The Woes of Aunt Thompson, part 1

Story no. 33. UPDATE July 18, 2018! You can now get a print of this illustration on my Society6 page.

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woes of aunt thompson small copy

The jewel thing sounds pretty stupid when you first hear about it. Like something that should be in a comic book or on a trading card.

I did a sort of internship in San Francisco, on the Blue Earth, running logistics for a couple high-profile exiled Fae, which is how I know about comic books and other human storytelling-things. If you can hide magic on the BE, you can do it anywhere, or at least that’s how the industry line goes.

I like to say that San Francisco is where I got my cynicism from. I read a lot of mangas and ate a lot of carry-out Chinese that year, and my office was underneath the staircase of a burnt-out row house in the Haight. Admittedly, it’s hard to avoid cynicism when your world is an afterthought, jammed between two bigger and more believable realities. Lathustra doesn’t even have a coherent physics. The Blue Earth has got gravity, and strong nuclear forces, and ee equals em cee squared, to keep things running more or less consistently. What’s true in one place is more or less true in another.This internship was after nearly twenty years on security detail on the Yellow World, which is really more brown all over. It’s named after the dust, which gets in everything you own and makes your mouth taste like mud day and night. The security detail fell through after my boss got murdered, and everyone assumed that we had taken a kickback to let his cousin into his office with a knife. Maybe somebody else did. I didn’t see any money. (The Yellow Earth has got its own physics, too, though they’re a lot more amenable to bribery than those of the BE.)

So I guess I came by the cynicism naturally, and I guess the jewel thing always sounded stupid to me, but I never had much of an opportunity to think about it until this summer when I got back from San Francisco and moved in with Aunt Thompson and Bill, her oldest son. Those aren’t their real names, but as I’m telling the story to you, you’ve got to know who they are, and you can’t recall a name you can’t pronounce, can you?

Aunt Thompson has the head of stag and a long brown body that twists away into gold when you’re not looking straight at her. She’s more of a she than a he, but she’s not really either. Sometimes she wears an apron, so that’s why she’s Aunt. Bill is just a gremlin. I don’t know how a real Fae like Aunt Thompson ends up with a regular gremlin for a son, but I’ve always gotten on well with Bill. I’m not much more than a gremlin myself.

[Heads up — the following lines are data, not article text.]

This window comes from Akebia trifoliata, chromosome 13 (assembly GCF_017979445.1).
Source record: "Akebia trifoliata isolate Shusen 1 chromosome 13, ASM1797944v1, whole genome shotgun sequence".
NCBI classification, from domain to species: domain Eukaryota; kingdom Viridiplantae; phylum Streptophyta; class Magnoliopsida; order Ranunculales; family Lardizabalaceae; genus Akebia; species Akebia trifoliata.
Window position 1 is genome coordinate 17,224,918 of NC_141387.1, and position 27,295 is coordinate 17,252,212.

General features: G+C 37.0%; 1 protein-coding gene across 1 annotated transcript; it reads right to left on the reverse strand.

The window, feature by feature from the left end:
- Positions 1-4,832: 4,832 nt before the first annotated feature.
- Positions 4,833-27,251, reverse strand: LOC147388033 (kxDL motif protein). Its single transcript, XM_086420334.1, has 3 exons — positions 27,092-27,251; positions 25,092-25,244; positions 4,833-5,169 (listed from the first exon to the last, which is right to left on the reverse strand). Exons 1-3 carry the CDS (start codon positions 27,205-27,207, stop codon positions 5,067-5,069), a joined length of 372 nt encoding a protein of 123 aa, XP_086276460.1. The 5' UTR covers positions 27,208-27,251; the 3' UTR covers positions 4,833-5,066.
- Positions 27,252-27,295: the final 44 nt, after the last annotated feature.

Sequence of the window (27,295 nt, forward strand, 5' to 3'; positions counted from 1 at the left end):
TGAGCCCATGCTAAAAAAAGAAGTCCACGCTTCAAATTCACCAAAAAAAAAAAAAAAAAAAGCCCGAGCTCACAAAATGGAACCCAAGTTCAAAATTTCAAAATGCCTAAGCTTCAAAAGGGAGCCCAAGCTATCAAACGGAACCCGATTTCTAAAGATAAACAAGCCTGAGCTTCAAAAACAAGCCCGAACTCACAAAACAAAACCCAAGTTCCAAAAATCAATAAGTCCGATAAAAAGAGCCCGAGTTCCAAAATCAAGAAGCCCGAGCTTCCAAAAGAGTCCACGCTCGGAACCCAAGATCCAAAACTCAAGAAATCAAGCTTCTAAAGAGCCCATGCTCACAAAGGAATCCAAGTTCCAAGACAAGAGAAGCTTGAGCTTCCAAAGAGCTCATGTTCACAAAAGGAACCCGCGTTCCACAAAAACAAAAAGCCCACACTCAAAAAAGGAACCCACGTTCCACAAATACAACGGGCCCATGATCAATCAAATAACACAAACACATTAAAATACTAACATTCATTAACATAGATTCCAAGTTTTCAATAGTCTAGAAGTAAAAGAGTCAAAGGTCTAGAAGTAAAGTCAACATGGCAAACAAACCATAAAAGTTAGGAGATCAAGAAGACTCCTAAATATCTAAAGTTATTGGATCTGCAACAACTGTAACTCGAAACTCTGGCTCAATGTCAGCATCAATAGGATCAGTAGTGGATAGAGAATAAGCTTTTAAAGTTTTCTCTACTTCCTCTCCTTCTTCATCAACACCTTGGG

Aunt Thompson belongs to the Lady herself, the Lady up in the black rock on the hill. Lathustra has to keep running somehow, I guess, and the jewels are better than nothing, though not as good as some real physics would be.

There are four of them holding us in place:

the Lady in the black rock;

the Lady in the oak on the cliff by the ocean;

the Lady in the eye of the golden mountain;

the Lady who eats snow from the canes of the willows in the swamp.

And they each have one of the four jewels:

the red crystal with a fire like fear in the heart;

the green cabochon that fades away into darkness;

the tawny prism with a crack down the center;

the opal drop with a thousand white stars dripping through its depths.

Lathustra is usually not so big. On a normal day it takes about a week to walk from the black rock down to the swamp, another week to walk from the swamp up to the golden mountain, and one day and one night to paddle a boat through the swamp to the shore with willows on it. The cliff by the ocean is always the farthest away, no matter where you’re starting from. Lathustra likes to measure itself in time rather than space, which is why for me the black rock and the golden mountain are three hundred miles apart, with hours of rolling mists and crags and creatures slipping behind trees in between, but for Old Delza with one leg it’s more like fifty, with houses and waystations.

I got spoiled by my time on the BE and the Yellow World, I guess, so now it pisses me off every time I come out of the house and Aunt Thompson’s garden has relocated itself to behind the grove of shadow-eating trees or up the craggy slope toward the black rock. There are real living things in the garden that are neither Fae nor dreams nor wishes, so you can more or less count on there being the same general sort of occupants in the garden from day to day. If there were carrots yesterday, there will be carrots today, though the children of Aunt Thompson’s nemesis, Mr. Jenkins (a ghoul with five hundred teeth and wings as long as the back of an elephant) may have moved some around or bespelled them to be pink or purple.